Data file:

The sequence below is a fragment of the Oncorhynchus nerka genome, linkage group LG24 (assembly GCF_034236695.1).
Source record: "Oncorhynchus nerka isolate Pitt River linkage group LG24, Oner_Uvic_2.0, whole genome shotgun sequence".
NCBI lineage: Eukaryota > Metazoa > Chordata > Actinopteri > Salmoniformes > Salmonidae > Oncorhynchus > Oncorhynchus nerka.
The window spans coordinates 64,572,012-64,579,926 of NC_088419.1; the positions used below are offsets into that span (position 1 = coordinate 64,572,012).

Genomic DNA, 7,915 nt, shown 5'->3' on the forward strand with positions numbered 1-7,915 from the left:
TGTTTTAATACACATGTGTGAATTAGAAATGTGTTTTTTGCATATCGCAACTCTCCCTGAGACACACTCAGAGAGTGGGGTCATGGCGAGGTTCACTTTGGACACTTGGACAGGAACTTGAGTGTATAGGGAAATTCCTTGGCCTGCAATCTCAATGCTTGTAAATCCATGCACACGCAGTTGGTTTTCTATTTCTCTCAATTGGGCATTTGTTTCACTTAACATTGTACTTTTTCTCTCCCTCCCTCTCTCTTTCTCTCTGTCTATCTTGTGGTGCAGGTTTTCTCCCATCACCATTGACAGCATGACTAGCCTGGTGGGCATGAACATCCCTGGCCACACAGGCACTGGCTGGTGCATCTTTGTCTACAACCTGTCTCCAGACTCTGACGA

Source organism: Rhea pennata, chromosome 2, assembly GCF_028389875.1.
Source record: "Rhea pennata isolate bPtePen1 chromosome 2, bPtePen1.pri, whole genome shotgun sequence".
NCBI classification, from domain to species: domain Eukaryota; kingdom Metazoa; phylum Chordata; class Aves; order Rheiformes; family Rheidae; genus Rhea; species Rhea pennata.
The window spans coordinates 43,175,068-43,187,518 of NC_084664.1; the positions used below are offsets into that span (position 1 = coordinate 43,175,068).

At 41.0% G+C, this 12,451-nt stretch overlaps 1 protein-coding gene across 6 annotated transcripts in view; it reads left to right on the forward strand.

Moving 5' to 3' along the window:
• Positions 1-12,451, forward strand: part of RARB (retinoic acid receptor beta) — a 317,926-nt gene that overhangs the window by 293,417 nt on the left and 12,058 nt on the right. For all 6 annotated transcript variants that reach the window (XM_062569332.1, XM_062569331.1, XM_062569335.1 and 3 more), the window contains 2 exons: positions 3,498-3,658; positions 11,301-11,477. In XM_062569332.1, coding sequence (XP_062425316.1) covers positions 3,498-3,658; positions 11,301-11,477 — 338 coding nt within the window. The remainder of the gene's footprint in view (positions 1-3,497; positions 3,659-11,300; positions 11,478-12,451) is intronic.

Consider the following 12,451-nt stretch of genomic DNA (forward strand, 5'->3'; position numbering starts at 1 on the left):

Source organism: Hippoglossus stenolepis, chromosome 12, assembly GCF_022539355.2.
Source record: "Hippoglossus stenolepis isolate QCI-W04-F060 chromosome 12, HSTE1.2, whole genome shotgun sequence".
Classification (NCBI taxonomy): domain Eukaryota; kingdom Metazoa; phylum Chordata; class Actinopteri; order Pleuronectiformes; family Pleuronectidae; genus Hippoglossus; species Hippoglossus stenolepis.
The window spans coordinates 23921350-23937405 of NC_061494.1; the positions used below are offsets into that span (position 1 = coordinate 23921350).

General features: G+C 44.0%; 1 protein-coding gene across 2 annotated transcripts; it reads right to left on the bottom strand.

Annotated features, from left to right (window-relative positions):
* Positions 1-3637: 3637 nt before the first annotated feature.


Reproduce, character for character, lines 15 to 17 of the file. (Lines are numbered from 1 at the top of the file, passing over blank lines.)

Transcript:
Source organism: Hippoglossus stenolepis, chromosome 12, assembly GCF_022539355.2.
Source record: "Hippoglossus stenolepis isolate QCI-W04-F060 chromosome 12, HSTE1.2, whole genome shotgun sequence".
Classification (NCBI taxonomy): domain Eukaryota; kingdom Metazoa; phylum Chordata; class Actinopteri; order Pleuronectiformes; family Pleuronectidae; genus Hippoglossus; species Hippoglossus stenolepis.